Guardianship FAQs

A guardianship is when a court appoints a legal representative to manage the financial and/or day-to-day affairs of an individual becomes incapacitated and can longer care for themselves or manage their financial affairs.

A “guardian for the estate” responsibilities including managing the financial and/or property affairs of the person or ward.  A “guardian of the person” responsibilities include providing medical care, food, clothing and shelter for the incapacitated person.  The guardian appointed for the estate or the person is not always the same person.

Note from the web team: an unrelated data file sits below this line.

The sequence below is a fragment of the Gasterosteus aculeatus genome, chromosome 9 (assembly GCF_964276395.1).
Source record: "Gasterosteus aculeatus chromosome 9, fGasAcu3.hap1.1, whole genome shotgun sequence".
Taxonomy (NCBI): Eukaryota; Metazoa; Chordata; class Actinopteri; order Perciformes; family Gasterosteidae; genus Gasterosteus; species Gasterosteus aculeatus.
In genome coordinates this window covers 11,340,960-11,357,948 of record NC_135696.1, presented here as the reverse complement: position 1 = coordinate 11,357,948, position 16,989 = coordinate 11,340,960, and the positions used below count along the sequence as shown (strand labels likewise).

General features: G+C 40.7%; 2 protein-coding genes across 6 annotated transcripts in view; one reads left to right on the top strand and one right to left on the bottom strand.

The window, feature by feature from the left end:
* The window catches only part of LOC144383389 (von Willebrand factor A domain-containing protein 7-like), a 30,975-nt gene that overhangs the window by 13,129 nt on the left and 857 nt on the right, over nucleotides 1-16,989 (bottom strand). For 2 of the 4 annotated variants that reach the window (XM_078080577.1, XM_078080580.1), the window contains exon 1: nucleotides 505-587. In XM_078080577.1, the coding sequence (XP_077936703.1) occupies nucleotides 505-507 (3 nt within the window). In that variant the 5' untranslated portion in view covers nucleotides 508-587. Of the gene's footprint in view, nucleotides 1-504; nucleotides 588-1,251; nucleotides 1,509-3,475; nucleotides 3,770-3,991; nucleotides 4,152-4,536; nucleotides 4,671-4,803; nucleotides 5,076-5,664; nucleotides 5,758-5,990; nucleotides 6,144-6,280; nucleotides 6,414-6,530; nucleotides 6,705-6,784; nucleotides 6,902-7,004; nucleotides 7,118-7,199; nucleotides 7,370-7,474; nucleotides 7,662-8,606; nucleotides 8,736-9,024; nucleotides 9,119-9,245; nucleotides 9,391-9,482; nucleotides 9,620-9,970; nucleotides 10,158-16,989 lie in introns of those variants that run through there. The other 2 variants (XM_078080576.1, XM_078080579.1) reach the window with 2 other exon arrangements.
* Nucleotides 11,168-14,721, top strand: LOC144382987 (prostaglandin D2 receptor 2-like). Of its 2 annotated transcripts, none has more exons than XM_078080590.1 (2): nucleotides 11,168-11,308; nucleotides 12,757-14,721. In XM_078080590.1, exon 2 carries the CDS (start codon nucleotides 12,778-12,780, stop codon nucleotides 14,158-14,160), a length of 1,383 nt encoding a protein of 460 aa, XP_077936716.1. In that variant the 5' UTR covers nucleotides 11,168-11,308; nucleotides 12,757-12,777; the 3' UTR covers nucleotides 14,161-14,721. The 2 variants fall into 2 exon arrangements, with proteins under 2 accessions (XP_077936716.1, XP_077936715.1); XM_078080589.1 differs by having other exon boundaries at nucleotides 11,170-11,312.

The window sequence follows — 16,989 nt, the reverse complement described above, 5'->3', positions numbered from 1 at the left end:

When the proposed ward is an adult, courts generally give preference to individuals designated in advance by the proposed ward via a document entitled Declaration of Guardian. If no such document exists, the proposed ward’s spouse generally has preference, if there is no spouse, next of kin have preference.